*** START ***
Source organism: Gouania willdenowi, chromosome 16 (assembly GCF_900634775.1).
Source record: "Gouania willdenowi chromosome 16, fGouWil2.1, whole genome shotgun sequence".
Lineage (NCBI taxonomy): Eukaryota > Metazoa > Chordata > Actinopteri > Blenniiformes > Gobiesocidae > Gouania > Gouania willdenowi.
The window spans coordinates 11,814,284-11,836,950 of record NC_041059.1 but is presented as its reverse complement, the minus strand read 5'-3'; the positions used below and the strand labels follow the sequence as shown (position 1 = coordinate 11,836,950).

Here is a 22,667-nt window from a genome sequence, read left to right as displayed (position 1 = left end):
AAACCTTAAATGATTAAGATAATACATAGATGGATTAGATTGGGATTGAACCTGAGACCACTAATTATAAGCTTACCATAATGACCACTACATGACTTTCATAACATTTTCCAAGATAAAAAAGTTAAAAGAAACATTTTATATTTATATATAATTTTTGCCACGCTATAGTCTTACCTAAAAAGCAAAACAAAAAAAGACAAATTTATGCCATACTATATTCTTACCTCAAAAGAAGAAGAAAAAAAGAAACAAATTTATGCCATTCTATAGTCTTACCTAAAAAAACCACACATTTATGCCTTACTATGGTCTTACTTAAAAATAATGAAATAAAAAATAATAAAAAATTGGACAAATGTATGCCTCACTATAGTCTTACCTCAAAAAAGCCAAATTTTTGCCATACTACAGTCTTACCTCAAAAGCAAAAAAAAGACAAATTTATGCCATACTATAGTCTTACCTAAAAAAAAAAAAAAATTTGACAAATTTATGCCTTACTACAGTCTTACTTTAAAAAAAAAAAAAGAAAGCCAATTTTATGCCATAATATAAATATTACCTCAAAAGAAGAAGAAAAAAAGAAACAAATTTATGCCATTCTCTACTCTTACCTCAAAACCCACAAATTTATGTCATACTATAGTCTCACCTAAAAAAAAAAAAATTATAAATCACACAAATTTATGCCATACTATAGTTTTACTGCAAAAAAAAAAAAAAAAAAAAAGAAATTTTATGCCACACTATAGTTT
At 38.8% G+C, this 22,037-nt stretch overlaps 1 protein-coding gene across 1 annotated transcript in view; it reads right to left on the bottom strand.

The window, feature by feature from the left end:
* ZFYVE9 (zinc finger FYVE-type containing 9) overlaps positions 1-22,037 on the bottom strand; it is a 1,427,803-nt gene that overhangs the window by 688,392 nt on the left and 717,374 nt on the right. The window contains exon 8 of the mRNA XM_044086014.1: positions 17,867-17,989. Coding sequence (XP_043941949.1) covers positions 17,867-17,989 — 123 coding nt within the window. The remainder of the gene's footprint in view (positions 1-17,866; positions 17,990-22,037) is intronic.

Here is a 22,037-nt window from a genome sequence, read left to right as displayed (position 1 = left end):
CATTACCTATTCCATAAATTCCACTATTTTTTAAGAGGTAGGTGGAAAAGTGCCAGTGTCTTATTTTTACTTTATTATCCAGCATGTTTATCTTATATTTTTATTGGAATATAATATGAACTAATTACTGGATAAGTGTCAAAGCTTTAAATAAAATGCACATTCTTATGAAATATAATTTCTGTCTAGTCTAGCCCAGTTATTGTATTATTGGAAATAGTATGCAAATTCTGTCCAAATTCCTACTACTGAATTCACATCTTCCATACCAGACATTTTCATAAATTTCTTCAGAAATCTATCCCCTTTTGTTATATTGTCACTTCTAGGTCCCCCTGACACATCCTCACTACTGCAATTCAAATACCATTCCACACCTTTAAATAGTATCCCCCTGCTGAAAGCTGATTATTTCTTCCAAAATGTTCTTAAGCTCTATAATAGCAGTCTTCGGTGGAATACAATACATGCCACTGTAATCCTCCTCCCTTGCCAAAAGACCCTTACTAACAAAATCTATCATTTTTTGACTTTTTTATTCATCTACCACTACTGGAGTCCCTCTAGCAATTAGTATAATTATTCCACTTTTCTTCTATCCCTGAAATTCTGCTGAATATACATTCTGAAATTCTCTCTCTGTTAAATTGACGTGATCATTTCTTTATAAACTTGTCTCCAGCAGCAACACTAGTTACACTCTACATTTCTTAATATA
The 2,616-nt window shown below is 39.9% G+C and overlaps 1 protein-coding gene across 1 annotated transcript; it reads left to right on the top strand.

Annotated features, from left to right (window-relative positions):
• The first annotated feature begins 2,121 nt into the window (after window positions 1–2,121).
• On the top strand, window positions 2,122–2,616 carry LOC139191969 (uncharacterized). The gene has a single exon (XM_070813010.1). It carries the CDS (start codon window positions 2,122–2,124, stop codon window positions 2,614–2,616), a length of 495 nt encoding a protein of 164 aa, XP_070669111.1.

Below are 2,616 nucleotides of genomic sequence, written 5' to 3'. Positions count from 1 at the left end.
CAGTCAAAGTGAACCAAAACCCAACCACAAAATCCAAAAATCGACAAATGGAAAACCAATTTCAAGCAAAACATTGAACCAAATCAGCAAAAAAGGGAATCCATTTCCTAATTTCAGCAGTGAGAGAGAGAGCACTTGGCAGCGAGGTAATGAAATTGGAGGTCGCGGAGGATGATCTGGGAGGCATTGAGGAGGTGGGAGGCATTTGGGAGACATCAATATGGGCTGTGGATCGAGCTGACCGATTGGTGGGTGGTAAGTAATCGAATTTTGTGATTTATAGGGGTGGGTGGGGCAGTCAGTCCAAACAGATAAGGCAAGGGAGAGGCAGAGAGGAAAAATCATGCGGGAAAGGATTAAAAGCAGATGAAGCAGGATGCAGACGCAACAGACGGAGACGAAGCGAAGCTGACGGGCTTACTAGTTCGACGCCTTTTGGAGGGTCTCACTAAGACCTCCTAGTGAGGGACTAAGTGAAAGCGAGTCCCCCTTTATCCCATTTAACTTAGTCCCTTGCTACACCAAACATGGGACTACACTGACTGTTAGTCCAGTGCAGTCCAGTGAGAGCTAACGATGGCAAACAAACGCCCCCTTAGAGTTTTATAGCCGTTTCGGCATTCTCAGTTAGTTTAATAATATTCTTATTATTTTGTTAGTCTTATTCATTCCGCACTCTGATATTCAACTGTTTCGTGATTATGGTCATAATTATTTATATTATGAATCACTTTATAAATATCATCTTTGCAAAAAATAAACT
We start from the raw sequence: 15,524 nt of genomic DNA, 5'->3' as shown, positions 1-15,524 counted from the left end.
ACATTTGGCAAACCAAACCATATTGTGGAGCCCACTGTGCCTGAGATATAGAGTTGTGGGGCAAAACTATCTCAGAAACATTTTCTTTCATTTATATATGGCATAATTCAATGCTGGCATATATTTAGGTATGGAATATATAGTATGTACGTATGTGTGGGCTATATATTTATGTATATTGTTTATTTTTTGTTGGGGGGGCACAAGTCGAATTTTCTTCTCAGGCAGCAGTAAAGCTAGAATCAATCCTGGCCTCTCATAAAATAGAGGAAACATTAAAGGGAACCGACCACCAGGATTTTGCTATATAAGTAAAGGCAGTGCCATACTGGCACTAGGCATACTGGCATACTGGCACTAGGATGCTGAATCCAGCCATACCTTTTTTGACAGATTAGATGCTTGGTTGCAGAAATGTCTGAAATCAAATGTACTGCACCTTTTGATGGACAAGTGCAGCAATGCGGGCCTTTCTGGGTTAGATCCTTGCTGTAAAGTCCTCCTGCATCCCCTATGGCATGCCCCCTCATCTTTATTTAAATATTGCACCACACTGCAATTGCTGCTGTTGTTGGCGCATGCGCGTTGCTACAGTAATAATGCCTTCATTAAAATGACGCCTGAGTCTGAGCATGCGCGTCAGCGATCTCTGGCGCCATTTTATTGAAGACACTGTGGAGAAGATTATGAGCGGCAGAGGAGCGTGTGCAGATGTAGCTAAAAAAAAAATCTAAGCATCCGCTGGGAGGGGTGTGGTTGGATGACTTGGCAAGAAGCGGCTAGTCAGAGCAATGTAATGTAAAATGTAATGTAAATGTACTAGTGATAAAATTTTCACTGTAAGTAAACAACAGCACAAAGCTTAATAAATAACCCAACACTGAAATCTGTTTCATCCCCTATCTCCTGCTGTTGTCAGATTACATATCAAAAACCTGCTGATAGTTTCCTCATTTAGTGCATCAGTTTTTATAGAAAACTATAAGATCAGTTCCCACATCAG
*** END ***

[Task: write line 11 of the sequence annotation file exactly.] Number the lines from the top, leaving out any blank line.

CATTACCTATTCCATAAATTCCACTATTTTTTAAGAGGTAGGTGGAAAAGTGCCAGTGTCTTATTTTTACTTTATTATCCAGCATGTTTATCTTATATTTTTATTGGAATATAATATGAACTAATTACTGGATAAGTGTCAAAGCTTTAAATAAAATGCACATTCTTATGAAATATAATTTCTGTCTAGTCTAGCCCAGTTATTGTATTATTGGAAATAGTATGCAAATTCTGTCCAAATTCCTACTACTGAATTCACATCTTCCATACCAGACATTTTCATAAATTTCTTCAGAAATCTATCCCCTTTTGTTATATTGTCACTTCTAGGTCCCCCTGACACATCCTCACTACTGCAATTCAAATACCATTCCACACCTTTAAATAGTATCCCCCTGCTGAAAGCTGATTATTTCTTCCAAAATGTTCTTAAGCTCTATAATAGCAGTCTTCGGTGGAATACAATACATGCCACTGTAATCCTCCTCCCTTGCCAAAAGACCCTTACTAACAAAATCTATCATTTTTTGACTTTTTTATTCATCTACCACTACTGGAGTCCCTCTAGCAATTAGTATAATTATTCCACTTTTCTTCTATCCCTGAAATTCTGCTGAATATACATTCTGAAATTCTCTCTCTGTTAAATTGACGTGATCATTTCTTTATAAACTTGTCTCCAGCAGCAACACTAGTTACACTCTACATTTCTTAATATA